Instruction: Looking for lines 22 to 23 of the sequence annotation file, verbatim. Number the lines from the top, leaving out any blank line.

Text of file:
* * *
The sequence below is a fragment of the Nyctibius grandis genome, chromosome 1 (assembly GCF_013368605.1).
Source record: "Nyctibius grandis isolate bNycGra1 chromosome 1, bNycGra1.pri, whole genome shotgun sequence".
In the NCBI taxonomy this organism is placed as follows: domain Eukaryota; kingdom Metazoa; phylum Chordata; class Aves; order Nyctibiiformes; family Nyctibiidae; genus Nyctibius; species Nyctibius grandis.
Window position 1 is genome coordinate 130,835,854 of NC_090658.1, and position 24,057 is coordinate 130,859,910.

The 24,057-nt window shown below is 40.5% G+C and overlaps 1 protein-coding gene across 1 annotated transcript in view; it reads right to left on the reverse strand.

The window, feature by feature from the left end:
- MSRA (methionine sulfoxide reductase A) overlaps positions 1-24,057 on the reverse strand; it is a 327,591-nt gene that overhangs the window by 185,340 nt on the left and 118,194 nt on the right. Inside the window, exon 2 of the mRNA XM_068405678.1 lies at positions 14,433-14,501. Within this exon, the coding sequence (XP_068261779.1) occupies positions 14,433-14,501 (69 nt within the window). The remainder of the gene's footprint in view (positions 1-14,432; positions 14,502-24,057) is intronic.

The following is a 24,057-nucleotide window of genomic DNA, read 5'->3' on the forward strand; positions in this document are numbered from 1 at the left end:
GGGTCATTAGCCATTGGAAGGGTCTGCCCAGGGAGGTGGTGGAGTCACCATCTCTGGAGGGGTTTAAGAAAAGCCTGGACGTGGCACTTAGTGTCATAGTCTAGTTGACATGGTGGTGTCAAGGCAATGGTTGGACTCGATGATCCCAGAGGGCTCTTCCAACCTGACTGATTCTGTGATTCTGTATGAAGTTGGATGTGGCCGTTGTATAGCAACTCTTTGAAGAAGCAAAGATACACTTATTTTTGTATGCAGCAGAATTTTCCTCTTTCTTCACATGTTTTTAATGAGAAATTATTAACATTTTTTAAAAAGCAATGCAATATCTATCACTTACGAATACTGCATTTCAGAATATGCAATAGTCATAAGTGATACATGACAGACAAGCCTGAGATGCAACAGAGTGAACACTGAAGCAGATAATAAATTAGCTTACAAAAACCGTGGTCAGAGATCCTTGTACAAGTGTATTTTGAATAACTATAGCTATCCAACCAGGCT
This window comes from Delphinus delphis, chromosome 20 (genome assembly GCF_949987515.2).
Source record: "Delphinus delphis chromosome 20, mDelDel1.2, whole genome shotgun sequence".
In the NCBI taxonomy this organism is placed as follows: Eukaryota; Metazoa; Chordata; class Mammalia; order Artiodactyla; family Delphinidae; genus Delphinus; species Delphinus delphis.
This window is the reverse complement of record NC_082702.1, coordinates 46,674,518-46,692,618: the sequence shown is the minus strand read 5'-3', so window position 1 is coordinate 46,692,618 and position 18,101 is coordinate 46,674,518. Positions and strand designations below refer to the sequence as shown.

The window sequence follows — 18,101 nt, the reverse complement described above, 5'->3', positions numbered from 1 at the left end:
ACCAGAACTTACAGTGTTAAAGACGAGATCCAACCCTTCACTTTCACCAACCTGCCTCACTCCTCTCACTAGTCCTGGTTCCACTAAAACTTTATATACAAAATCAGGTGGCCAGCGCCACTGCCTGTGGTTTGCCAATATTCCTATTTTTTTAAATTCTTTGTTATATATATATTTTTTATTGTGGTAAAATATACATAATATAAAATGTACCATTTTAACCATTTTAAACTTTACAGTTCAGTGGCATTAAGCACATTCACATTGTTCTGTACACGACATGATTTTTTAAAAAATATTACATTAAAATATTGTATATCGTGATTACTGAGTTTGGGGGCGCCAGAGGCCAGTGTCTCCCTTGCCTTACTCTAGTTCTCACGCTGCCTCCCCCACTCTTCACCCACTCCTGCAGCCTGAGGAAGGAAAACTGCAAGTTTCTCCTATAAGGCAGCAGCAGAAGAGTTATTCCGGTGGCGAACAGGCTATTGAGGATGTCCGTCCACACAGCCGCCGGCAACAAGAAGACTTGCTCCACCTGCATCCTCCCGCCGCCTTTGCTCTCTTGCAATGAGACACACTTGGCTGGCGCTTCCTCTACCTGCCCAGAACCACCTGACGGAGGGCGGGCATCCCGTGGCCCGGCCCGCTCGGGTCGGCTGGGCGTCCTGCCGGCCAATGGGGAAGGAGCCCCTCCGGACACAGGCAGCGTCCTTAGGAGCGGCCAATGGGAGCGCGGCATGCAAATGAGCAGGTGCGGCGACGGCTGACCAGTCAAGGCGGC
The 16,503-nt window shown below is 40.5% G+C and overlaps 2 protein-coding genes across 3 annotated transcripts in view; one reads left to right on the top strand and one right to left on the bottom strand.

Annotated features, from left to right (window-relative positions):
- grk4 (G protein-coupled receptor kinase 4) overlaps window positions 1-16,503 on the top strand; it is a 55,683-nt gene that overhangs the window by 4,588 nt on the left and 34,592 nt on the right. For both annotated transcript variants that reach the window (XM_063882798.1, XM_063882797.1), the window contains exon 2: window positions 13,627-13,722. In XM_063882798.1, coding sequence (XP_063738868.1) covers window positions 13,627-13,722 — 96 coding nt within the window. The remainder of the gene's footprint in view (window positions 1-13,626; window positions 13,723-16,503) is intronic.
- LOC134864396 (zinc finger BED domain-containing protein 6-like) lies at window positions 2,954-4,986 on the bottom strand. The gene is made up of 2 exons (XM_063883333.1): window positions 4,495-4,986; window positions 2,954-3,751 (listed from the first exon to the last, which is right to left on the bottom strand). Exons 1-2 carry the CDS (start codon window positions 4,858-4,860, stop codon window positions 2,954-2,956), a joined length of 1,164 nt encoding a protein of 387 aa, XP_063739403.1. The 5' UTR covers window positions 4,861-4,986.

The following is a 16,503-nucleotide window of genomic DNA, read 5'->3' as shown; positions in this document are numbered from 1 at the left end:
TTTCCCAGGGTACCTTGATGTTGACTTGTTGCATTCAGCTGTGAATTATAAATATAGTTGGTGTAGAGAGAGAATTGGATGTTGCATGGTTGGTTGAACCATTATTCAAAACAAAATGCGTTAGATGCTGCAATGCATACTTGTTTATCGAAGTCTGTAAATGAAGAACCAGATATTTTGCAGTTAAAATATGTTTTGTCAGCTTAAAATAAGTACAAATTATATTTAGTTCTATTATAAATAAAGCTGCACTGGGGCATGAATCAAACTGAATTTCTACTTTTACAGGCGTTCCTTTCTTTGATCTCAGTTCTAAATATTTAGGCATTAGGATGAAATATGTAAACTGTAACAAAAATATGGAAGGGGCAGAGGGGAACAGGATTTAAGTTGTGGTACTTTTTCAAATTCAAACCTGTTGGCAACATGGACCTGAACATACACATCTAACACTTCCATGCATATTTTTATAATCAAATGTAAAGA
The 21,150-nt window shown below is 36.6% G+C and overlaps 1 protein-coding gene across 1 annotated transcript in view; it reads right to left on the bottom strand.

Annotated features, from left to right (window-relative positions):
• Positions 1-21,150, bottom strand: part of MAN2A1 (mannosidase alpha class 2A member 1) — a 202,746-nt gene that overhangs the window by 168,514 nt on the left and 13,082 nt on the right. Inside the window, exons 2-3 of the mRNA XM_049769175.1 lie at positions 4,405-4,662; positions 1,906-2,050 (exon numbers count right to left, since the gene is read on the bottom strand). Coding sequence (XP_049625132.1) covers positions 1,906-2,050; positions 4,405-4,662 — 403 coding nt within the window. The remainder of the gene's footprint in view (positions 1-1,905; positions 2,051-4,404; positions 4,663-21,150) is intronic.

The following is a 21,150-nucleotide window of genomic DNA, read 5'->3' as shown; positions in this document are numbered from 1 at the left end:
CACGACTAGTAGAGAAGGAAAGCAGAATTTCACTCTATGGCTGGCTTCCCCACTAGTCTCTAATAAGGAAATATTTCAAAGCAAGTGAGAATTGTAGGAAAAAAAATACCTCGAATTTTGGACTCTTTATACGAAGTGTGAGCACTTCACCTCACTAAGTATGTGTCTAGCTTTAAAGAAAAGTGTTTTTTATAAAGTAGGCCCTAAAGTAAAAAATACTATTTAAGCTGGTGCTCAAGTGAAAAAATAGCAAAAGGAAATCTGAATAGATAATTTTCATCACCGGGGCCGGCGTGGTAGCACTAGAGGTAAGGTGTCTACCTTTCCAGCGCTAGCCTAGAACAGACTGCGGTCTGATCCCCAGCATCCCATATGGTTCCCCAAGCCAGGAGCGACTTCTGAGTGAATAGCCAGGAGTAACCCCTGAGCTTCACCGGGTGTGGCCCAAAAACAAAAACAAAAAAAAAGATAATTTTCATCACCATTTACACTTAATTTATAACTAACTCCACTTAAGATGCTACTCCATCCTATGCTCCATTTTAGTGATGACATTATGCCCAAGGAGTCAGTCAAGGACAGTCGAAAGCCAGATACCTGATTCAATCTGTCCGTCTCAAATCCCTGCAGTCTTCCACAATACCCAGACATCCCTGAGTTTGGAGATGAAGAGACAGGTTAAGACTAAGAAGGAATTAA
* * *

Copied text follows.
The 21,150-nt window shown below is 36.6% G+C and overlaps 1 protein-coding gene across 1 annotated transcript in view; it reads right to left on the bottom strand.

Annotated features, from left to right (window-relative positions):